There is also a consensus that the lack of access to health services is one of the most important causative factor of the disease progression(10). The fact that the socioeconomic level is one of the determining factors in the compliance with preventive measures for breast cancer(11) was not conclusive in the present study.

As regards schooling, Molina et al.(12) have pointed out as a significant factor the fact that women with more years of schooling would have better opportunities for early diagnosis of breast cancer for being better informed and for having private health insurance coverage. The coverage for mammography reaches 72% in the group with private health insurance coverage, a similar coverage level to that of the North- American female population(13). The results in the present study do not confirm such data, as the highest adherence level was observed among those workers with less years of schooling.

With the present study, one can observe that adherence to the program of breast cancer screening was poor in spite of the fact that the studied population actually worked in the same environment where they could be treated, thus facilitating early diagnosis and treatment. Rezende et al.(10) has demonstrated a strong association of the time elapsed between the onset of the disease and the first clinical consultation. The interval between the first consultation and the diagnosis was greater than 6.5 months for half of the women, indicating slowness of the municipality health system(10).

The number of workers who mentioned that they did not undergo mammography periodically corresponded to 47.2%, and of those workers, 37.3% reported that the physician was accountable for not requesting the study. The medical recommendation is the strongest predictor in the performance of mammography(14), followed by considering the study as being unnecessary, ignoring its importance (23.2%). Such data corroborate the findings of Godinho & Koch(7).

Probably, the habit of not visiting the physician and considering the exam as "unnecessary" result from a failure in the process of patient guidance by the assisting physician. The data reinforce the findings of Koch & Peixoto(15) who found that, in a breast cancer screening program, a high number of the interviewed women had not been previously submitted to mammography, either because the physician had not requested the study or because they considered it as unnecessary at the time of the request.

The workers who are unable to schedule mammography at SUS reached 16.6%, even when working at the very institutions where the exams are performed.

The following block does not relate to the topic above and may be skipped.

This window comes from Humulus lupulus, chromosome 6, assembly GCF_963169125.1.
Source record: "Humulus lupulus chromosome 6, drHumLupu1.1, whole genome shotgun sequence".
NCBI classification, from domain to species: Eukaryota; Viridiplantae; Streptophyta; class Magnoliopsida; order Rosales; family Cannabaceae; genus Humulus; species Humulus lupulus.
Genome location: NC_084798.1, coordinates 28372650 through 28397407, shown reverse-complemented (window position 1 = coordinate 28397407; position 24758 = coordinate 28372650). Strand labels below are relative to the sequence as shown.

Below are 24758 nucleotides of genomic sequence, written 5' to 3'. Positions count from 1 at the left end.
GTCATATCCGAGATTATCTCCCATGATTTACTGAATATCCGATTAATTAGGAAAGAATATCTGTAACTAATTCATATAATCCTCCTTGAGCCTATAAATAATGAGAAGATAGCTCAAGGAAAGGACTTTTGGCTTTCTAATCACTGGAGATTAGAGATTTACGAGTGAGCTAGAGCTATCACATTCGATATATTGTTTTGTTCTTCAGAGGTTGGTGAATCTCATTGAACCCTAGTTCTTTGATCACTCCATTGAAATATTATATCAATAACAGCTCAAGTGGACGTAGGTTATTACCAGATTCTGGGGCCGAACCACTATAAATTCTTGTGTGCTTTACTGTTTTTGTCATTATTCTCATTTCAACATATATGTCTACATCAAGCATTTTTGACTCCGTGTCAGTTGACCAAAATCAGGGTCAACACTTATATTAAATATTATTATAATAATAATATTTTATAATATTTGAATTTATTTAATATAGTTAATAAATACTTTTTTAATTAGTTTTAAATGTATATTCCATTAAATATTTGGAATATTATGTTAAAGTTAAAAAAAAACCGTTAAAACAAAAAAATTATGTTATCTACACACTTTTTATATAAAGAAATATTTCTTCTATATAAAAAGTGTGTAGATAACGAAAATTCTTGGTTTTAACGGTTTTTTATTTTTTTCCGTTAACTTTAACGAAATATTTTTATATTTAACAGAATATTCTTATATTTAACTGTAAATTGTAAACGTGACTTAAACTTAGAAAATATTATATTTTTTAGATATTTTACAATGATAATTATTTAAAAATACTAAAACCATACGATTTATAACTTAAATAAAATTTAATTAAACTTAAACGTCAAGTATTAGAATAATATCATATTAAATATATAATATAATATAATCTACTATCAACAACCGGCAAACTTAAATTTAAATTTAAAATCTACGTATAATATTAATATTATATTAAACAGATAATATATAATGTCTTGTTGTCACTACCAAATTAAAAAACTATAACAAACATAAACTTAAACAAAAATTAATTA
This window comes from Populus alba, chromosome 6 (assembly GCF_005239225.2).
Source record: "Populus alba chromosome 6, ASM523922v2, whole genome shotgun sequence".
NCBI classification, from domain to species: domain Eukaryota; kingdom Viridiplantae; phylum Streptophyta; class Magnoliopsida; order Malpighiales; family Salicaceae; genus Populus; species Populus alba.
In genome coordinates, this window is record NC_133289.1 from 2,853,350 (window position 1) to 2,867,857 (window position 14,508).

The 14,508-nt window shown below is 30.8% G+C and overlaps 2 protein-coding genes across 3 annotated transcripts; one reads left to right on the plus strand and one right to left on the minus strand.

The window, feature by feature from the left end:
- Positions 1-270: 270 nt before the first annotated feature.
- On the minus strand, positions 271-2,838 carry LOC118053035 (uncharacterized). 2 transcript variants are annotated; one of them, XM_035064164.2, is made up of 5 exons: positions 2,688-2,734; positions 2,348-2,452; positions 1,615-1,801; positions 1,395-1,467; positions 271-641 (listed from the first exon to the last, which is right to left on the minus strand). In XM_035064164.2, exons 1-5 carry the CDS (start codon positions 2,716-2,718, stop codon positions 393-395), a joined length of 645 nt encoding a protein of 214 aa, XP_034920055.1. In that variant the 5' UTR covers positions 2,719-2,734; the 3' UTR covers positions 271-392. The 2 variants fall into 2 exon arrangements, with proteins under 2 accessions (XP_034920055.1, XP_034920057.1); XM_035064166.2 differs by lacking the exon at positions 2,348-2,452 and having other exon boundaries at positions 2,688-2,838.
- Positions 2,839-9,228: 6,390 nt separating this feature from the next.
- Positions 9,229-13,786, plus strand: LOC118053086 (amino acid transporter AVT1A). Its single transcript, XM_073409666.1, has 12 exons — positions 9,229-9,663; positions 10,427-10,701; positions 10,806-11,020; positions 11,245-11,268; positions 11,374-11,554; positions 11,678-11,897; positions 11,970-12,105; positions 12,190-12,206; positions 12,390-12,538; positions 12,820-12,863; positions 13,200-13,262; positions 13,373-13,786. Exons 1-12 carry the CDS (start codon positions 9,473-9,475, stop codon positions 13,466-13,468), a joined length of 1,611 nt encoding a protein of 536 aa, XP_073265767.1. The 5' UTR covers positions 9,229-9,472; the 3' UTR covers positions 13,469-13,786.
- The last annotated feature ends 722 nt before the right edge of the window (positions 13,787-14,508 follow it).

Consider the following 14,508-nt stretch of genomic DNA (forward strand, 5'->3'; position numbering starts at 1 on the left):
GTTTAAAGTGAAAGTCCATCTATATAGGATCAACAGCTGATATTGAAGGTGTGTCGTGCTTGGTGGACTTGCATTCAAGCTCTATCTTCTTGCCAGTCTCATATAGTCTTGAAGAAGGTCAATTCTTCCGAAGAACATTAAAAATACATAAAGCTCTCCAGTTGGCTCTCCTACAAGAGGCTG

According to the present results, one observes that the preventive actions have demonstrated to be limited and not compatible with the actual needs of the female population at higher risk levels considering the knowledge of the need to undergo mammography with the proper periodicity. The lack of adherence to periodical screening for a given condition impairs its early detection(16).

The absence of studies on the prevention of breast cancer among health professionals was the main stimulus for the present study, showing the analysis at different schooling levels. Negative, positive and significant associations in the performance of mammography may explain the poor adherence to screening programs.



The adherence to the breast cancer screening program by means of mammography was poor. Female workers in a university hospital lack awareness on the prevention of such severe disease, whose detection at early stages increases healing rates and patients survival.

The found reasons for the non-adherence were claims of the lack of request by physicians and absence of knowledge on the relevance of the study, even considering the fact that all participants worked in a hospital environment.



Even working in a university hospital with a breast cancer prevention program by means of mammography, the female personnel did not know how important mammography is for the early diagnosis of the disease.

The present study demonstrates the importance of information and publicizing, particularly within the very health care institutions. It is clear that it is important to carry out campaigns in the health care institutions, particularly in large hospitals.



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Mailing Address:
Dra. Adeli Cardoso de Azevedo.
Rua Sabino Ribeiro, 72, casa 1, Irajá.
Rio de Janeiro, RJ, Brazil, 1235-360.

Received February 11, 2012.
Accepted after revision June 1st, 2012.



* Study developed at Hospital Universitário Clementino Fraga Filho (HUCFF) – Universidade Federal do Rio de Janeiro (UFRJ), Rio de Janeiro, RJ, Brazil.